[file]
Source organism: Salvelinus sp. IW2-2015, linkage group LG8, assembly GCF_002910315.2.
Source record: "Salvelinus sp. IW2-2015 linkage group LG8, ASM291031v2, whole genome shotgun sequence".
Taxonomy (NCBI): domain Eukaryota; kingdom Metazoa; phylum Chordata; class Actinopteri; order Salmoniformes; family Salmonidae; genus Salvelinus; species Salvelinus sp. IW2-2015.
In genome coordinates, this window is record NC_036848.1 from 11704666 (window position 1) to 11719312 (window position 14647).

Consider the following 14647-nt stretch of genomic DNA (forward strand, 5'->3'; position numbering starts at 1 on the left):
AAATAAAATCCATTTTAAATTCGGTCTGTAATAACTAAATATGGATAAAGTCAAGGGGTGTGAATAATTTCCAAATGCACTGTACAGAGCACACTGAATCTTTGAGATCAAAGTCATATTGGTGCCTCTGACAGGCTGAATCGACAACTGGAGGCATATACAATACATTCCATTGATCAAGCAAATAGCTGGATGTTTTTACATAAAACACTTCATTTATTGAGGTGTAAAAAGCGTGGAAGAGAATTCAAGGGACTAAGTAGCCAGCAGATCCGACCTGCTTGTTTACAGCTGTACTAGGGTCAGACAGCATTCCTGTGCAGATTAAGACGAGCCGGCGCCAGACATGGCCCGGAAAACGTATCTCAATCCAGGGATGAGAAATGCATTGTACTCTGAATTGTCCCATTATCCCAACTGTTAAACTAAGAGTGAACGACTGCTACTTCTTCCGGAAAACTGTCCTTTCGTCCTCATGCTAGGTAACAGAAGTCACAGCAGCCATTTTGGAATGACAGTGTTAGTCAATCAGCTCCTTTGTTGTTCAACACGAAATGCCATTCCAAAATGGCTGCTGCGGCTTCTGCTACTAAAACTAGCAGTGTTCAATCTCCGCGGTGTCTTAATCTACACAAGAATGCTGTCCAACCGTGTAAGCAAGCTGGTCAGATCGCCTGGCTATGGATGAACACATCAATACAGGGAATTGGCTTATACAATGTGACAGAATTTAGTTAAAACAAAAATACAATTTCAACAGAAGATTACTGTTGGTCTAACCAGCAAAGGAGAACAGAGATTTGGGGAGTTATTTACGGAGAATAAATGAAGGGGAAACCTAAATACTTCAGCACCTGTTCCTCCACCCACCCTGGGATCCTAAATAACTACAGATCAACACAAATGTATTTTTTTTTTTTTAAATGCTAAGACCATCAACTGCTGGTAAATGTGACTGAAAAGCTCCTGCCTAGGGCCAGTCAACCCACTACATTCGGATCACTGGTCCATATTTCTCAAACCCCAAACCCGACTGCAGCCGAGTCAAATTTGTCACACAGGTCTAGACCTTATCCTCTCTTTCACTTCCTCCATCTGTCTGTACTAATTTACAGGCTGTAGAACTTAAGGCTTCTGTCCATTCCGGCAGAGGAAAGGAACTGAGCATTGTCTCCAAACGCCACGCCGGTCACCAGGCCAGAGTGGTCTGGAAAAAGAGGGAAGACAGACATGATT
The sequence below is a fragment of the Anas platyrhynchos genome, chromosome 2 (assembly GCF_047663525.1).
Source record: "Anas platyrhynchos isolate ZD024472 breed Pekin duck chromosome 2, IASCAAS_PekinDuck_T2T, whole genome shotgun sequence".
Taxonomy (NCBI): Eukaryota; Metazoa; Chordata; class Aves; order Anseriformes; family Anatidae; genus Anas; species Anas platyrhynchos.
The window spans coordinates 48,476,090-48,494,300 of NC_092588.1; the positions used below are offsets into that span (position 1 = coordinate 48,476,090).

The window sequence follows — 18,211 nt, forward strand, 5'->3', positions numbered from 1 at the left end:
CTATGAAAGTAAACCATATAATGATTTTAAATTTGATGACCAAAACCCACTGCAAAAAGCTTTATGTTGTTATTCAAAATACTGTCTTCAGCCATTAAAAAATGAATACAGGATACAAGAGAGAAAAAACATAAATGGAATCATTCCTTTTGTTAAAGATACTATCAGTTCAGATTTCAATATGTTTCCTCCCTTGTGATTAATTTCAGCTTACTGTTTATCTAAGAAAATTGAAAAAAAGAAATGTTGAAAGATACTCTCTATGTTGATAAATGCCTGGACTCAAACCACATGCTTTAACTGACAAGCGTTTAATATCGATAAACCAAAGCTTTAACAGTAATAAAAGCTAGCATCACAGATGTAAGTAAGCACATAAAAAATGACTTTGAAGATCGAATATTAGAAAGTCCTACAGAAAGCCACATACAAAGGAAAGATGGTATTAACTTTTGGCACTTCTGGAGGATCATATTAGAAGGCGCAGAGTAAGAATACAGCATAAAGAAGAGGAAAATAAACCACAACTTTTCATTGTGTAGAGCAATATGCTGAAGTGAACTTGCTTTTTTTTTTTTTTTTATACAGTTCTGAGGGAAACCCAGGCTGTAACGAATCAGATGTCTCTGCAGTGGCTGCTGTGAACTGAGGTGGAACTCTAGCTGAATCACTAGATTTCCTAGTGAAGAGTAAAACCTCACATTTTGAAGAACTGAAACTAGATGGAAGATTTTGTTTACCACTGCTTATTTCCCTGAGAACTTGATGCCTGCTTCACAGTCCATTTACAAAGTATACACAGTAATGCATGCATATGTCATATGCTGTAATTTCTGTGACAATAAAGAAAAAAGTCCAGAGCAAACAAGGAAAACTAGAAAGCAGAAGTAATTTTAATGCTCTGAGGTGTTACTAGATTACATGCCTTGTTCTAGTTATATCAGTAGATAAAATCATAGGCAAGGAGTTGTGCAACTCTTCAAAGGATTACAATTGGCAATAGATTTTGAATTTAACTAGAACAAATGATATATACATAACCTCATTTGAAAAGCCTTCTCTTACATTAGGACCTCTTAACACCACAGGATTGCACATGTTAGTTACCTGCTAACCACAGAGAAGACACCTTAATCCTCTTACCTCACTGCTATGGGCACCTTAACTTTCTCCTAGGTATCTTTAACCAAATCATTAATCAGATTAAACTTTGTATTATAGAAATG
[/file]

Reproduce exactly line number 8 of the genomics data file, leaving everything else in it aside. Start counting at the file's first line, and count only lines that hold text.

Source record: "Anas platyrhynchos isolate ZD024472 breed Pekin duck chromosome 2, IASCAAS_PekinDuck_T2T, whole genome shotgun sequence".